Two years ago, she was thirteen years old, and had just moved to Seattle from a suburb where she had been living with her mom. I don't know any details, but I got the impression that the living situation was not ideal, and she and her brother had moved to the city to live with their dad, a single parent. She was starting high school a year early, and in a much more urban environment than she was used to. When I first met her, she was painfully shy, withdrawn, totally uncomfortable in her body, and seemed to be very unhappy. She would occasionally cry in her lessons, not because she was frustrated, but (I think) because music was giving her an outlet that she wasn't getting anywhere else. She loved to play all kinds of music, especially Chopin, and also played the cello. At the end of the school year, she stopped taking lessons, a combination of financial and time reasons, I think, but really wanted to keep playing, so I made her a bunch of photocopies of things that appealed to her from my collection and sent her on her way. I've often thought about her, wondering how she was doing.

About six weeks ago, she called me and wanted to schedule lessons for the fall. Her grandmother had paid for several months of lessons for her birthday. Our first lesson was today. I arrived at her house this afternoon, and the door flew open to reveal a lovely, happy, and confident young woman who was absolutely beaming at the prospect of a piano lesson. She was articulate and well-adjusted and seemed totally comfortable with herself. She had learned several pieces on her own, and was completely excited to get feedback on them and make them better. And, she had made a (long) list of pieces that she wants to learn. I have most of them at home and will bring them next time.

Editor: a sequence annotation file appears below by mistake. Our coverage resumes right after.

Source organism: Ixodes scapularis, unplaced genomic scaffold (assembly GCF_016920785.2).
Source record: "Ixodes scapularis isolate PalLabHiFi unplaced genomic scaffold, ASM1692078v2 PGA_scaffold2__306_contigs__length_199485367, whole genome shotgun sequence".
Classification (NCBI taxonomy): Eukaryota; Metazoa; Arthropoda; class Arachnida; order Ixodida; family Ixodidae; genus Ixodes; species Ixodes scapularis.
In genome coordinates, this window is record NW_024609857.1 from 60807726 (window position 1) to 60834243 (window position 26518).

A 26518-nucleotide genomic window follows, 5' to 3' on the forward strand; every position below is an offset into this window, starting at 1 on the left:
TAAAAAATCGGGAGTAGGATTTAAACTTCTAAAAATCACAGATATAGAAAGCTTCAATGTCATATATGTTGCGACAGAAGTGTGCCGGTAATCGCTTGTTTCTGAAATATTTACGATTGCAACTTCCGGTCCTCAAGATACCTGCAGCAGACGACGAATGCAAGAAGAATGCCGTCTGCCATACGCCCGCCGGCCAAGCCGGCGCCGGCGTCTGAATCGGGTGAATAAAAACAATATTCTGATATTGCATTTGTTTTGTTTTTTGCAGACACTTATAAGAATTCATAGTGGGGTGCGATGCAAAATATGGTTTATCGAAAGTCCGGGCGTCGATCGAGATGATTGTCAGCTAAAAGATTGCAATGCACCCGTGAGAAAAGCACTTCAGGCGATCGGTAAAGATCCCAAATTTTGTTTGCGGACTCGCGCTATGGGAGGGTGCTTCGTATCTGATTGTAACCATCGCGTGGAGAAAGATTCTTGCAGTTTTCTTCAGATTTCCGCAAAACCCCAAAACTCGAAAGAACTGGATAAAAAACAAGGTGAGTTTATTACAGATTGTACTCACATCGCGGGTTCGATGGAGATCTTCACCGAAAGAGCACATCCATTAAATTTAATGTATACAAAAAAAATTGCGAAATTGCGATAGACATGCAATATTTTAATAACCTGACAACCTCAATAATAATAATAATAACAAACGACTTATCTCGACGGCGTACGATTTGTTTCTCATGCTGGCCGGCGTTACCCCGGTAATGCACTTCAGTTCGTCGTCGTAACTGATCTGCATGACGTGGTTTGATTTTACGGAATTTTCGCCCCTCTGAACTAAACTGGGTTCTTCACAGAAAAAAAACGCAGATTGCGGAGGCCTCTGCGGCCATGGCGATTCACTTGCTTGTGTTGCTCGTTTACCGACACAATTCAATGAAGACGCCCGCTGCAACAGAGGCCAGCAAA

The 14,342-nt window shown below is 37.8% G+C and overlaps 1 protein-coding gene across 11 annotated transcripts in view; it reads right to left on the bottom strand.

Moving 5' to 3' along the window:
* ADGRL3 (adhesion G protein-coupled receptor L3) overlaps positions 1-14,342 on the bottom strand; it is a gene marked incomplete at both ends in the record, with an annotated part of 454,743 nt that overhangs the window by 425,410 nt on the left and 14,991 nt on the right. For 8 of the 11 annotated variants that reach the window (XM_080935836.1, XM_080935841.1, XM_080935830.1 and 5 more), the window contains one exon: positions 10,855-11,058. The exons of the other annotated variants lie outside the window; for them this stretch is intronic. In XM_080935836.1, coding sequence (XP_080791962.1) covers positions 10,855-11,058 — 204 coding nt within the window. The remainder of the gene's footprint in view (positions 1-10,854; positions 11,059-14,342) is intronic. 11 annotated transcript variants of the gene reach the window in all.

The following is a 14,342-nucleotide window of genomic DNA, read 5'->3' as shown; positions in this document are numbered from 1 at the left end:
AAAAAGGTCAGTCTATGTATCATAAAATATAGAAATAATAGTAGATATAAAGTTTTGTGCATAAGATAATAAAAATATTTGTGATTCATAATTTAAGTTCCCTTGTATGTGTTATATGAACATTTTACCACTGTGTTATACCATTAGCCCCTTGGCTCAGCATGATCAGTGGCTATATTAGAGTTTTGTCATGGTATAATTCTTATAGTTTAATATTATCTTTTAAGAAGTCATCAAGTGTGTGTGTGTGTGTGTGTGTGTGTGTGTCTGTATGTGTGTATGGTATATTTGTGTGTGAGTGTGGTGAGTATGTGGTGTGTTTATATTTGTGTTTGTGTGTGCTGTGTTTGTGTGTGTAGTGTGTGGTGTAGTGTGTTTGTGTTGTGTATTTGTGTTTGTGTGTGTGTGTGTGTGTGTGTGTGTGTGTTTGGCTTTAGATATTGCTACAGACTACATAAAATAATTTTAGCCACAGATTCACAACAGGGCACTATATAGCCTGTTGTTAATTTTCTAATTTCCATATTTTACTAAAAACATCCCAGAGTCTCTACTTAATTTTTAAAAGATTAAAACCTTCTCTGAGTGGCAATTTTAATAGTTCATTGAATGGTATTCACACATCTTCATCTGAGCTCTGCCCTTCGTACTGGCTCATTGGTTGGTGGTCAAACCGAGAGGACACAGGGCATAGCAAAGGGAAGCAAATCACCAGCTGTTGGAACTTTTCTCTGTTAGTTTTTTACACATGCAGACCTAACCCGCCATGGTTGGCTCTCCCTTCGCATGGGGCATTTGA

Even now, hours later, I am close to tears thinking about it. Every now and then I'm reminded that the healing and transformative powers of music go so far beyond what I can imagine, and that's why I teach and perform. A good thing to be reminded of at the start of a new year.

Monday, September 11, 2006

all done!

I arrived home from Union this evening -- our final concert (a 9/11 memorial this afternoon) was a success and a great way to end the festival. I've been asked to come back for their Oktoberfest next month for some German lied recitals. It's exciting -- I love giving recitals, and try to do at least one or two a year. Usually, though, I have to put them on myself (finding musicians, choosing music, printing programs and program notes, making translations, finding a space -- it's fun, but quite a job!) and having someone else organizing (and paying me to sing!) will be a real treat.